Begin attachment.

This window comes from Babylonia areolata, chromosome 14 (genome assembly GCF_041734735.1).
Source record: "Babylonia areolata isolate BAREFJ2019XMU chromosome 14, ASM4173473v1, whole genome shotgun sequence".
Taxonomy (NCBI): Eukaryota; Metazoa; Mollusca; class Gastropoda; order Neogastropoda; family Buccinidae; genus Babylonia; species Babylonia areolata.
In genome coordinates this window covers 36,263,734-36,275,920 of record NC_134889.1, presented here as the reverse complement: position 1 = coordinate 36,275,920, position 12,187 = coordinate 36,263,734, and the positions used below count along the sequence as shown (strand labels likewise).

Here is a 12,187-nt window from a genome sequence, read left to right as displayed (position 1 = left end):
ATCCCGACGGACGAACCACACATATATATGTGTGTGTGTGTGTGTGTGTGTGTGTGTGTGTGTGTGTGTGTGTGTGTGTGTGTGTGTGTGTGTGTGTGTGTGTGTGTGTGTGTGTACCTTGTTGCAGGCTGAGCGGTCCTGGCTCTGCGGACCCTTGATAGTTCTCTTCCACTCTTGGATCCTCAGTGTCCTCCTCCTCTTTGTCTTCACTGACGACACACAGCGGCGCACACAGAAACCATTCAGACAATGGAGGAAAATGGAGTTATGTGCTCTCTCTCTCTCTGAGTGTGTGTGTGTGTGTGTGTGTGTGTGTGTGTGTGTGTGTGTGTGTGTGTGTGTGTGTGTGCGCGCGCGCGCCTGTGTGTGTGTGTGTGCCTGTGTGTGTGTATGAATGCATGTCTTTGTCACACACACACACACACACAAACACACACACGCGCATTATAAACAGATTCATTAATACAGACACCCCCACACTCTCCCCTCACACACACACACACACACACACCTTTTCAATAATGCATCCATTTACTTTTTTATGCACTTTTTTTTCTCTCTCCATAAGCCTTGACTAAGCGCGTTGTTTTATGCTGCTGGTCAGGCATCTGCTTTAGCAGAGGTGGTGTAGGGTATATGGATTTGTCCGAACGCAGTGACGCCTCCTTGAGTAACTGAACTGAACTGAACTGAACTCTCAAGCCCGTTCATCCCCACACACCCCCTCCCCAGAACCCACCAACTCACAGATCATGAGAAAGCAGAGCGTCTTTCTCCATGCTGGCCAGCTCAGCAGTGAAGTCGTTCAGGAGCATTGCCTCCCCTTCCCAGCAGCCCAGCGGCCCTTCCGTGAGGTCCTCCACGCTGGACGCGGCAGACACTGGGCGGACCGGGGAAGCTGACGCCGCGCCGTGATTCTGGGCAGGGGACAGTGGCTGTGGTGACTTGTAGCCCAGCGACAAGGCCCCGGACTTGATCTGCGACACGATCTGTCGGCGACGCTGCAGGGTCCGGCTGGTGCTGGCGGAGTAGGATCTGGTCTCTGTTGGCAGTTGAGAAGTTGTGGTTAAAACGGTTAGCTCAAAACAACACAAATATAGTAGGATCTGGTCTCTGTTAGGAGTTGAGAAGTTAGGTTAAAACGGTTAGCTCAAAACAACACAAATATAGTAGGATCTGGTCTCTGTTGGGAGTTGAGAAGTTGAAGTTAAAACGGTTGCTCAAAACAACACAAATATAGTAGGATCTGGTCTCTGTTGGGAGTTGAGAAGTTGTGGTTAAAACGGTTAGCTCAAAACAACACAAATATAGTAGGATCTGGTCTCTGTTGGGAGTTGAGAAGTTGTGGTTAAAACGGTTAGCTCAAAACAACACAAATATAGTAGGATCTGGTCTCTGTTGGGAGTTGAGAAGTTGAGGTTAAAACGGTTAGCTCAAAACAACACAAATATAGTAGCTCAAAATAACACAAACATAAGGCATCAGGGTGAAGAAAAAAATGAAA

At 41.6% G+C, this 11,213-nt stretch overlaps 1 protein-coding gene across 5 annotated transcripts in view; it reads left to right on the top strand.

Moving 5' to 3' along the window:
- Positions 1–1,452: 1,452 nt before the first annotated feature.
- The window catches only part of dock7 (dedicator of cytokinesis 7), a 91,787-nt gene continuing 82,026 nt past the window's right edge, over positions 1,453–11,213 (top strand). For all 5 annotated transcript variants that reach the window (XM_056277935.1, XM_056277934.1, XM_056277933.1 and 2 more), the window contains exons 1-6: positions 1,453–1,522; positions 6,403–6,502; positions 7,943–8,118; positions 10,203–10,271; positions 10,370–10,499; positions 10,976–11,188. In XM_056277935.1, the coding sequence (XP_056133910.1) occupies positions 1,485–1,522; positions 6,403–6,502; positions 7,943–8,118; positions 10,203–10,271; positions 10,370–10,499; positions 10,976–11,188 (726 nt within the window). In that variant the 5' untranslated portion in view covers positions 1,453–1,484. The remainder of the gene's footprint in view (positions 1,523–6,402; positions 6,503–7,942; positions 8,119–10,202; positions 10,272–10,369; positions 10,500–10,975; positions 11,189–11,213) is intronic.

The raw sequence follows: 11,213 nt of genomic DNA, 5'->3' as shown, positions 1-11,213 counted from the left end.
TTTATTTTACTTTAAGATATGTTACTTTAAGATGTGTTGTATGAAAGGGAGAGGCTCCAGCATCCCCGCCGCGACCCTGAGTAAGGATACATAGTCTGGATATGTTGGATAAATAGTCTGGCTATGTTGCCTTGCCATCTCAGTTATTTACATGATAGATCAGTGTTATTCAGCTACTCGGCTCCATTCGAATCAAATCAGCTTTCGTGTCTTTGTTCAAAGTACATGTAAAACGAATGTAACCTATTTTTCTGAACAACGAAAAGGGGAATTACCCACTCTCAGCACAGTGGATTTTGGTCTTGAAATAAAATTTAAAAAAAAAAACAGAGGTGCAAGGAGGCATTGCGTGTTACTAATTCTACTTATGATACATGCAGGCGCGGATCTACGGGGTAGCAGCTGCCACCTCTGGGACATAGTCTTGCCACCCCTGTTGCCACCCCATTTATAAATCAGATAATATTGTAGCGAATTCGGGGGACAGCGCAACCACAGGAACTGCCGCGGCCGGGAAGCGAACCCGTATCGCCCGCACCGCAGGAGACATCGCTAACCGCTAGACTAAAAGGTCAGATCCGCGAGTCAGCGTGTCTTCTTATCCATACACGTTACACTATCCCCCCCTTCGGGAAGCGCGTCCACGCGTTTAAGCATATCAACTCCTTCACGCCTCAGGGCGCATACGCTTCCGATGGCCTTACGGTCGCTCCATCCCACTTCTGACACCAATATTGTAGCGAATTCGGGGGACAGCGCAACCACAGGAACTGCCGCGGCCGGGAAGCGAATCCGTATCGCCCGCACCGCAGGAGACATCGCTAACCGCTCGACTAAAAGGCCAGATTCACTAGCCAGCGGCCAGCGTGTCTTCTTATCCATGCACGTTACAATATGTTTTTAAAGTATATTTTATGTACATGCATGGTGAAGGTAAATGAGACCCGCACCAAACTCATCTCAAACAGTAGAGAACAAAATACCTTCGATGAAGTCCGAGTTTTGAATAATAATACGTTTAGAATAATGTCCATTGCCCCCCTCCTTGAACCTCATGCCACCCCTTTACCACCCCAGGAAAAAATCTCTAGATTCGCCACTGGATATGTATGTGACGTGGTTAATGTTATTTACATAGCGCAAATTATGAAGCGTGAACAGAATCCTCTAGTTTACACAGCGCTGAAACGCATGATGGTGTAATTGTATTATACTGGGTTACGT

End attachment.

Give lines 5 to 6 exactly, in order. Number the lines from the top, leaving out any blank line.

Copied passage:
Here is a 12,187-nt window from a genome sequence, read left to right as displayed (position 1 = left end):
ATCCCGACGGACGAACCACACATATATATGTGTGTGTGTGTGTGTGTGTGTGTGTGTGTGTGTGTGTGTGTGTGTGTGTGTGTGTGTGTGTGTGTGTGTGTGTGTGTGTGTGTGTACCTTGTTGCAGGCTGAGCGGTCCTGGCTCTGCGGACCCTTGATAGTTCTCTTCCACTCTTGGATCCTCAGTGTCCTCCTCCTCTTTGTCTTCACTGACGACACACAGCGGCGCACACAGAAACCATTCAGACAATGGAGGAAAATGGAGTTATGTGCTCTCTCTCTCTCTGAGTGTGTGTGTGTGTGTGTGTGTGTGTGTGTGTGTGTGTGTGTGTGTGTGTGTGTGTGTGTGCGCGCGCGCGCCTGTGTGTGTGTGTGTGCCTGTGTGTGTGTATGAATGCATGTCTTTGTCACACACACACACACACACAAACACACACACGCGCATTATAAACAGATTCATTAATACAGACACCCCCACACTCTCCCCTCACACACACACACACACACACACCTTTTCAATAATGCATCCATTTACTTTTTTATGCACTTTTTTTTCTCTCTCCATAAGCCTTGACTAAGCGCGTTGTTTTATGCTGCTGGTCAGGCATCTGCTTTAGCAGAGGTGGTGTAGGGTATATGGATTTGTCCGAACGCAGTGACGCCTCCTTGAGTAACTGAACTGAACTGAACTGAACTCTCAAGCCCGTTCATCCCCACACACCCCCTCCCCAGAACCCACCAACTCACAGATCATGAGAAAGCAGAGCGTCTTTCTCCATGCTGGCCAGCTCAGCAGTGAAGTCGTTCAGGAGCATTGCCTCCCCTTCCCAGCAGCCCAGCGGCCCTTCCGTGAGGTCCTCCACGCTGGACGCGGCAGACACTGGGCGGACCGGGGAAGCTGACGCCGCGCCGTGATTCTGGGCAGGGGACAGTGGCTGTGGTGACTTGTAGCCCAGCGACAAGGCCCCGGACTTGATCTGCGACACGATCTGTCGGCGACGCTGCAGGGTCCGGCTGGTGCTGGCGGAGTAGGATCTGGTCTCTGTTGGCAGTTGAGAAGTTGTGGTTAAAACGGTTAGCTCAAAACAACACAAATATAGTAGGATCTGGTCTCTGTTAGGAGTTGAGAAGTTAGGTTAAAACGGTTAGCTCAAAACAACACAAATATAGTAGGATCTGGTCTCTGTTGGGAGTTGAGAAGTTGAAGTTAAAACGGTTGCTCAAAACAACACAAATATAGTAGGATCTGGTCTCTGTTGGGAGTTGAGAAGTTGTGGTTAAAACGGTTAGCTCAAAACAACACAAATATAGTAGGATCTGGTCTCTGTTGGGAGTTGAGAAGTTGTGGTTAAAACGGTTAGCTCAAAACAACACAAATATAGTAGGATCTGGTCTCTGTTGGGAGTTGAGAAGTTGAGGTTAAAACGGTTAGCTCAAAACAACACAAATATAGTAGCTCAAAATAACACAAACATAAGGCATCAGGGTGAAGAAAAAAATGAAA